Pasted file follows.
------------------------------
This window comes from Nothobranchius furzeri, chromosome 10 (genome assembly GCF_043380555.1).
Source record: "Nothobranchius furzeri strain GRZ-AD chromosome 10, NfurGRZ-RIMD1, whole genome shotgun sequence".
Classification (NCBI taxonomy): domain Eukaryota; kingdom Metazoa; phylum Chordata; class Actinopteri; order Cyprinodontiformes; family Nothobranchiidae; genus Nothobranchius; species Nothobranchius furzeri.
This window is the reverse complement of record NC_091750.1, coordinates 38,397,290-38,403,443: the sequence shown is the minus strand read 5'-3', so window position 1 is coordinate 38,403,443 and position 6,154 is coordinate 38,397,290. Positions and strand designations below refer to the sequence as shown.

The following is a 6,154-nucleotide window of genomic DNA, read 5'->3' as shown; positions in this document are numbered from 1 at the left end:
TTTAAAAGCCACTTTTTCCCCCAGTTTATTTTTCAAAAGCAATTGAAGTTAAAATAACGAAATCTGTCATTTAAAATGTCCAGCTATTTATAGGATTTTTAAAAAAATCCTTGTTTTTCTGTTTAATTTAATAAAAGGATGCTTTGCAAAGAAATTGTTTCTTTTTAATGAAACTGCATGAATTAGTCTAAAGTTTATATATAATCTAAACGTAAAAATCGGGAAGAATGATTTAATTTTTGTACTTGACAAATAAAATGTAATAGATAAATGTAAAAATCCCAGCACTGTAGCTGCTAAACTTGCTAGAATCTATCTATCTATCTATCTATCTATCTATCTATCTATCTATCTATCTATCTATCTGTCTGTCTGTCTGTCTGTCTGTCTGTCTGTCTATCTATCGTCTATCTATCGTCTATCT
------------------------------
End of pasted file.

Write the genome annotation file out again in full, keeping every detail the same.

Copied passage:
This window comes from Nothobranchius furzeri, chromosome 10 (genome assembly GCF_043380555.1).
Source record: "Nothobranchius furzeri strain GRZ-AD chromosome 10, NfurGRZ-RIMD1, whole genome shotgun sequence".
Classification (NCBI taxonomy): domain Eukaryota; kingdom Metazoa; phylum Chordata; class Actinopteri; order Cyprinodontiformes; family Nothobranchiidae; genus Nothobranchius; species Nothobranchius furzeri.
This window is the reverse complement of record NC_091750.1, coordinates 38,397,290-38,403,443: the sequence shown is the minus strand read 5'-3', so window position 1 is coordinate 38,403,443 and position 6,154 is coordinate 38,397,290. Positions and strand designations below refer to the sequence as shown.

The following is a 6,154-nucleotide window of genomic DNA, read 5'->3' as shown; positions in this document are numbered from 1 at the left end:
TTTAAAAGCCACTTTTTCCCCCAGTTTATTTTTCAAAAGCAATTGAAGTTAAAATAACGAAATCTGTCATTTAAAATGTCCAGCTATTTATAGGATTTTTAAAAAAATCCTTGTTTTTCTGTTTAATTTAATAAAAGGATGCTTTGCAAAGAAATTGTTTCTTTTTAATGAAACTGCATGAATTAGTCTAAAGTTTATATATAATCTAAACGTAAAAATCGGGAAGAATGATTTAATTTTTGTACTTGACAAATAAAATGTAATAGATAAATGTAAAAATCCCAGCACTGTAGCTGCTAAACTTGCTAGAATCTATCTATCTATCTATCTATCTATCTATCTATCTATCTATCTATCTATCTATCTGTCTGTCTGTCTGTCTGTCTGTCTGTCTGTCTATCTATCGTCTATCTATCGTCTATCT